Jury continues deliberations in Rittenhouse trial

By Mike Hayes, Melissa Macaya, Meg Wagner and Melissa Mahtani, CNN

Updated 7:50 PM ET, Wed November 17, 2021
9 Posts
Sort byDropdown arrow
1:22 p.m. ET, November 17, 2021

Rittenhouse jury asks about reviewing video evidence in the case

From CNN's Mike Hayes

(Pool)
(Pool)

Judge Bruce Schroeder received a question this morning from the jury asking about the process for reviewing some of the video evidence in the case.

“Do we view videos in private or in courtroom?” Schroeder said, reading the question from the jurors.

The jurors did not specify which videos they wanted to view.

Attorneys agreed that the video needs to be viewed in court. However, defense attorneys objected to the jury viewing drone video showing the fatal shooting of Joseph Rosenbaum.

“We’re going to now have, the jury will come down to the courtroom. And everybody will be shooed out of here as they should be. I’m not even sure, we’re going to need to review the procedure that has been outlined. But they get to watch it once, that is what the rule is?” Schroeder asked attorneys.

“I think they should be allowed to view as often as they want to view it,” prosecutor Thomas Binger responded.

Defense attorneys expressed concern about jurors viewing videos multiple times.

“I think it’s insulting to the jury to tell them that they have to have these restrictions on their viewing. But, we’re going to sit down with the books, we’re going to find out what the exact procedure is and we’ll await what they want to do,” Schroeder told attorneys.

“For now, I will answer 'do we view the videos in private or the courtroom,' and the answer will be in the courtroom,” Schroeder said.

Prosecutors along with defense attorneys and Kyle Rittenhouse were present in court during the discussion. The jury was not present.

12:01 p.m. ET, November 17, 2021

The jury has been deliberating for about 2 hours today

The jury in the Kyle Rittenhouse has been deliberating for about two hours so far today. They started around 10 a.m. ET this morning.

This is the second day the jury — made up of five men and seven women — has deliberated. They were dismissed yesterday after more than eight hours: Deliberations started at 10:15 a.m. ET Tuesday, and Kenosha County Circuit Judge Bruce Schroeder dismissed the jurors for the evening at 6:50 p.m. ET. The court did not specify how long the jurors took for their lunch break.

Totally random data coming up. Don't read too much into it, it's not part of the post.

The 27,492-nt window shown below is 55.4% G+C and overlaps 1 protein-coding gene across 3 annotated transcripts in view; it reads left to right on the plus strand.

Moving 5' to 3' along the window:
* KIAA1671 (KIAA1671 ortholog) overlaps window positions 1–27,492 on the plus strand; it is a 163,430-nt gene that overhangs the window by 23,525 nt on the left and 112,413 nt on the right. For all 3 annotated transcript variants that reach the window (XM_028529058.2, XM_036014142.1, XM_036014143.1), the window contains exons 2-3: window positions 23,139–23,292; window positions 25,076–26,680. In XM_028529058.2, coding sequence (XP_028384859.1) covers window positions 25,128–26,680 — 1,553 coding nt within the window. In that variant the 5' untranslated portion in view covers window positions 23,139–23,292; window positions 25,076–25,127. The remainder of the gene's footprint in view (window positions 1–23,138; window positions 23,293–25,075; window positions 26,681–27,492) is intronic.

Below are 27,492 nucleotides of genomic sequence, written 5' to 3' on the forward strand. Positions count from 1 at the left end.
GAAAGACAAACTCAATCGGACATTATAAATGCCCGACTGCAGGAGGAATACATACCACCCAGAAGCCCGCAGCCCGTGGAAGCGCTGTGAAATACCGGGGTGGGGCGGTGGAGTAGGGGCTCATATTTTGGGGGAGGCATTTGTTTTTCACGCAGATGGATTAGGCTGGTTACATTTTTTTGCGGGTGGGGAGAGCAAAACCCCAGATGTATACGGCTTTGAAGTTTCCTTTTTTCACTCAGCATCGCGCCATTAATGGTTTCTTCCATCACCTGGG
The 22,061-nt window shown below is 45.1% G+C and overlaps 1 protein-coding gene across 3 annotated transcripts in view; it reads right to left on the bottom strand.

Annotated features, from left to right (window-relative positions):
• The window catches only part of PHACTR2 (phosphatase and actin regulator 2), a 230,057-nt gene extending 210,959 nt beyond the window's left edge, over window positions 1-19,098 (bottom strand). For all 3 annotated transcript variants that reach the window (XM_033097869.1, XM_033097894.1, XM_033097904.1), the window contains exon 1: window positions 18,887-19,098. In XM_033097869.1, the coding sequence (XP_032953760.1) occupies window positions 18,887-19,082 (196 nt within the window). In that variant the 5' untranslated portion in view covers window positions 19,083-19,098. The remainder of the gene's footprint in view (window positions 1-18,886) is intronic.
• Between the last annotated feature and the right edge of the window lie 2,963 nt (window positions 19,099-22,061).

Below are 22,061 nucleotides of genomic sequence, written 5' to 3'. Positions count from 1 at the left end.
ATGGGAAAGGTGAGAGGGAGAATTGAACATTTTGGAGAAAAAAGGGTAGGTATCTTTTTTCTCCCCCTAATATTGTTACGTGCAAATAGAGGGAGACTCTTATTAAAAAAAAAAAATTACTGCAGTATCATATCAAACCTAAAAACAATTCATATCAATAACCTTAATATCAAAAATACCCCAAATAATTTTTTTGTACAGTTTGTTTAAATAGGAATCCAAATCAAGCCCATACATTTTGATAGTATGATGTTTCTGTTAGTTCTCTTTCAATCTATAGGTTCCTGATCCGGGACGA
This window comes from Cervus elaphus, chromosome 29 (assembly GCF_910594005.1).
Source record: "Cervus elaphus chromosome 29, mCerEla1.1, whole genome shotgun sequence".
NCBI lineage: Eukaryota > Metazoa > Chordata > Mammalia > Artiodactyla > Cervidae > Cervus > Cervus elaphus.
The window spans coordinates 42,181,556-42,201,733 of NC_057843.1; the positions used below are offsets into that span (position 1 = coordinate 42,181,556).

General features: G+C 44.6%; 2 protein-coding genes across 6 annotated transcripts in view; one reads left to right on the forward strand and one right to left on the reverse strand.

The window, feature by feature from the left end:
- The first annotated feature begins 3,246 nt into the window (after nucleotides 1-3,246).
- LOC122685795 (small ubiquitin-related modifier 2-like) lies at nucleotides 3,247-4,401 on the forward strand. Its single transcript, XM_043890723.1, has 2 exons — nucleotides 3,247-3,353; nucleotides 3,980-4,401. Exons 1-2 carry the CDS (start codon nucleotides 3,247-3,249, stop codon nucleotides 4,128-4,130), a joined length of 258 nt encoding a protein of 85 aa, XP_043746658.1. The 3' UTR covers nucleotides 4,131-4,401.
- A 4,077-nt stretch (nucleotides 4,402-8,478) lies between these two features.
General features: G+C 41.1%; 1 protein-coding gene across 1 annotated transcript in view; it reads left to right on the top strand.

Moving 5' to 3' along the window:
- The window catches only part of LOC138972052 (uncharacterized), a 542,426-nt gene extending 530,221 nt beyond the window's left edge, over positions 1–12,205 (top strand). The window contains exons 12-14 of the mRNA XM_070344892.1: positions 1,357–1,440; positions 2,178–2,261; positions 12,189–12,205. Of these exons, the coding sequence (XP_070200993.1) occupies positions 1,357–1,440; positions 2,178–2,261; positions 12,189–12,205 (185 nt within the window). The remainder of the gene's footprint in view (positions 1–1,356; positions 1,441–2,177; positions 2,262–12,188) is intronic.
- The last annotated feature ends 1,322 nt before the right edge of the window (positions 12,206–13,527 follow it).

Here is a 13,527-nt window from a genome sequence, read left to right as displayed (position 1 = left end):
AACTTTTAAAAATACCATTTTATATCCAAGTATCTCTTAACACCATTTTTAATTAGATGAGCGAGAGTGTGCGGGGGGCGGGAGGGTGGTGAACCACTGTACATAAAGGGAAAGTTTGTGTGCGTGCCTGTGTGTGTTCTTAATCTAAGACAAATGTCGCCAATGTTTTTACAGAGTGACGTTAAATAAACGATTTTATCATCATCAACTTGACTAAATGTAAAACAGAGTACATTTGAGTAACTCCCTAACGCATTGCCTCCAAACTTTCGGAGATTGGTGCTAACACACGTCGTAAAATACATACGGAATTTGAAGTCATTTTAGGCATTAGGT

The jurors are considering five felony charges against Rittenhouse, the teenager who killed two people and shot another during unrest in Kenosha, Wisconsin, last summer.

11:55 a.m. ET, November 17, 2021

Here's what Kyle Rittenhouse said during his testimony

From CNN's Mike Hayes

Kyle Rittenhouse testifies during his trial in Kenosha, Wisconsin, on November 10.
Kyle Rittenhouse testifies during his trial in Kenosha, Wisconsin, on November 10. (Sean Krajacic/The Kenosha News/Pool/AP)

The defense's case was highlighted by the decision to put Kyle Rittenhouse on the stand to testify on his own behalf on Nov. 10.

CNN analyst Jeniffer Rodgers noted that a defendant testifying at trial is rare.

"When a defendant testifies, it tends to overshadow everything else. It happens pretty rarely actually. When it does, that's what everyone remembers and it does tend to be what everything turns on," Rodgers said.

The former federal prosecutor said that her assessment was that Rittenhouse was "actually a very good witness" and she thinks his testimony might help him with the jury.

"But at the end of the day, the jury is going to have to think about what he said, but also the other evidence, too. But I do think in these cases the defendant's testimony is something that's extremely key, and he performed well. So I think that will help him."

Here's a recap of some of what Rittenhouse said during his testimony at the trial:

  • Rittenhouse said he did nothing wrong: Rittenhouse defended his actions in Kenosha, in the wake of the protests related to the police shooting of Jacob Blake in August 2020, telling the court "I didn't do anything wrong. I defended myself." The teenager also said he didn't intend to kill anyone, but agreed he used "deadly force" that night.
  • Emotional testimony: Rittenhouse broke down on the stand while describing the night of the shooting prompting the judge to call a 10-minute recess.
  • Rittenhouse said he was "ambushed": Rittenhouse testified that Joseph Rosenbaum, who he shot and killed, had threatened to kill him and said he "came out from behind the car and ambushed me" before the shooting. He said later in his testimony that he believed Rosenbaum "tried to take my gun," adding, "if he would have taken my gun he would've used it against me" and "killed me."